After Gordon Hayward’s departure and a slew of injuries, nobody saw this Jazz season coming. That’s why it’s so special.

(Chris Detrick | The Salt Lake Tribune) Utah Jazz guard Donovan Mitchell (45), center Rudy Gobert (27), forward Joe Ingles (2) and guard Ricky Rubio (3) walk off the court during the game at Vivint Smart Home Arena Friday, Jan. 19, 2018. New York Knicks defeated Utah Jazz 117-115.

Joe Ingles remembers the first time the Jazz convened for the 2017-18 NBA season.

He looked to his left and saw Thabo Sefolosha and Ricky Rubio. Their reputations preceded them, so he knew what they brought: tough and gritty defenders, smart veterans, all-around good guys on and off the floor.

Ingles glanced to his right. He saw Donovan Mitchell, Jonas Jerebko and Ekpe Udoh: a dynamic rookie, a former Boston Celtic and an overseas star who had once been a lottery pick.

During his Jazz tenure, Ingles had dealt with mostly the same cast of teammates. Now, after a summer of upheaval, the Jazz were a different group, carrying a different set of expectations.

“We just have to find a way to make it all work,” Ingles said to himself at the time.

As the Jazz prepare to face the Atlanta Hawks on Tuesday night, they will do so as the fifth seed in the Western Conference. They are a team that has won 21 of its last 23 games. They are 40-30 overall and on a nine-game winning streak.

They are also the team nobody saw coming. If you thought the Jazz would reach such heights last July when Gordon Hayward left for the Boston Celtics, or in November when Rudy Gobert went down to injury, or in January when the Jazz were 19-28, you are in an extreme minority.

Part of what makes the Jazz’s recent run so dynamic has been the unknown. And that unknown began with General Manager Dennis Lindsey putting together a team on the fly in the latter stages of free agency. It continued with a team with a whole bunch of new parts being thrown together and attempting to make it all mesh once training camp started in September.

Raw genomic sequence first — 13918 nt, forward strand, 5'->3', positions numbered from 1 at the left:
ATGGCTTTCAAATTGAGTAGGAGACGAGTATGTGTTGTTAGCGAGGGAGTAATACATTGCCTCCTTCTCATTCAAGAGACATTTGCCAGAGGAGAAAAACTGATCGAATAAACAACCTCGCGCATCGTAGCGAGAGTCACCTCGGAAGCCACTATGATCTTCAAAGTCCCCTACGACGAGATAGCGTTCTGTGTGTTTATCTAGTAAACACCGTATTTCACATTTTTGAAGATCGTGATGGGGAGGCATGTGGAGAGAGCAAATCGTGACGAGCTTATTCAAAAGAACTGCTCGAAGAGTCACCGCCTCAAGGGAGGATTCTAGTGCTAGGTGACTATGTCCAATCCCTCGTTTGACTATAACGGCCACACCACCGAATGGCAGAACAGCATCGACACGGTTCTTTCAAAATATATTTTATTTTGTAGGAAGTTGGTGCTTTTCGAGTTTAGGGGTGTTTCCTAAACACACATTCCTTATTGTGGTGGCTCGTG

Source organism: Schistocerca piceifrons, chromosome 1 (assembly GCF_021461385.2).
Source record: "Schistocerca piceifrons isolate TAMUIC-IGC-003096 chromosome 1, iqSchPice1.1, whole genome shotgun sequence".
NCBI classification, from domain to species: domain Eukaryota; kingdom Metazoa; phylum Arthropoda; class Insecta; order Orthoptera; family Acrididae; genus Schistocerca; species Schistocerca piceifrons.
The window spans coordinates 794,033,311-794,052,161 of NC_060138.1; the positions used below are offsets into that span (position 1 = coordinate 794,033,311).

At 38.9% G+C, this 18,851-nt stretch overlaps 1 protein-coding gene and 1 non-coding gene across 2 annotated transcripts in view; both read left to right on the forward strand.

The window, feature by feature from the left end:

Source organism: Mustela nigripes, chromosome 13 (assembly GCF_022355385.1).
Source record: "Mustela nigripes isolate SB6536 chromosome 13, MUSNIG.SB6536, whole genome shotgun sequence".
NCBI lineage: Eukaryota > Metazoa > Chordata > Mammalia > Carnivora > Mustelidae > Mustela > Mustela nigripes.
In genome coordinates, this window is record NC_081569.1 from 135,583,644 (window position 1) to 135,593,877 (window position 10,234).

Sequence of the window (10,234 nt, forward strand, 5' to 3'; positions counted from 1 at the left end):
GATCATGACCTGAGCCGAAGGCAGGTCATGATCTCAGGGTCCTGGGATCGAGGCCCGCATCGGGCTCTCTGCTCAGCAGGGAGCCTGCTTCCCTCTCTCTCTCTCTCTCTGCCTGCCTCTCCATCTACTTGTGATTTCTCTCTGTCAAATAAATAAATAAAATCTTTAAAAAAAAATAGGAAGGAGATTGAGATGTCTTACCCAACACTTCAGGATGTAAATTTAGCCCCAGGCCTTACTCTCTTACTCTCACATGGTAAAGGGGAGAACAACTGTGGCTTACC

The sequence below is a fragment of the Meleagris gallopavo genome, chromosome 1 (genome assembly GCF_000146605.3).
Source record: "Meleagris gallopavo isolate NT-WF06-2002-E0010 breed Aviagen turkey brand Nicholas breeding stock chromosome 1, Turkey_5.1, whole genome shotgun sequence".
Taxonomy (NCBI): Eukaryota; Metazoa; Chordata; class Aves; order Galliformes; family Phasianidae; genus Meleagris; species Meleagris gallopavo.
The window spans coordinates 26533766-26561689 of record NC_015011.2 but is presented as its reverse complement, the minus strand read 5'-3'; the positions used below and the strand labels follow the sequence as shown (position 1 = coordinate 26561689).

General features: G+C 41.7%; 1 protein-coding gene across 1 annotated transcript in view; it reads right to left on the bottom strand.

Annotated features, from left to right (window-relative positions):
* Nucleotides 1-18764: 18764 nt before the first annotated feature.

“When we got together in September, I don’t think anyone anticipated the situation we are in right now,” Utah coach Quin Snyder said. “We were focused on improving and being present. We obviously cared about results, but we were focused on understanding the situation we were in. We had an emphasis on the long term, and we had a hunger to get better.”

CINDERELLA STORY<br>• The Jazz have won 21 of their last 23 games, going back to January. In that span, they have risen from 10th to fifth in the Western Conference.<br>• Utah lost three starters from last season. Gordon Hayward and George Hill left in free agency. Rodney Hood was traded.<br>• The Jazz are looking to make the playoffs for the second consecutive season. They have 12 games remaining. Six are against teams currently in the playoff picture.

This Jazz season has taken twists and turns few thought imaginable. Preseason prognostications labeled the Jazz as a defensive juggernaut while simultaneously tagging them as one of the worst offensive teams in basketball.

They are currently second in the NBA in defensive rating, 16th in offensive rating (which is middle of the pack), and fifth in overall net rating.

This Jazz team was supposed to be led offensively by Rodney Hood, and he was out of the starting lineup by November and traded out of Utah by February. Dante Exum was supposed to play a big role, but he was hurt in the preseason and out until the middle of March.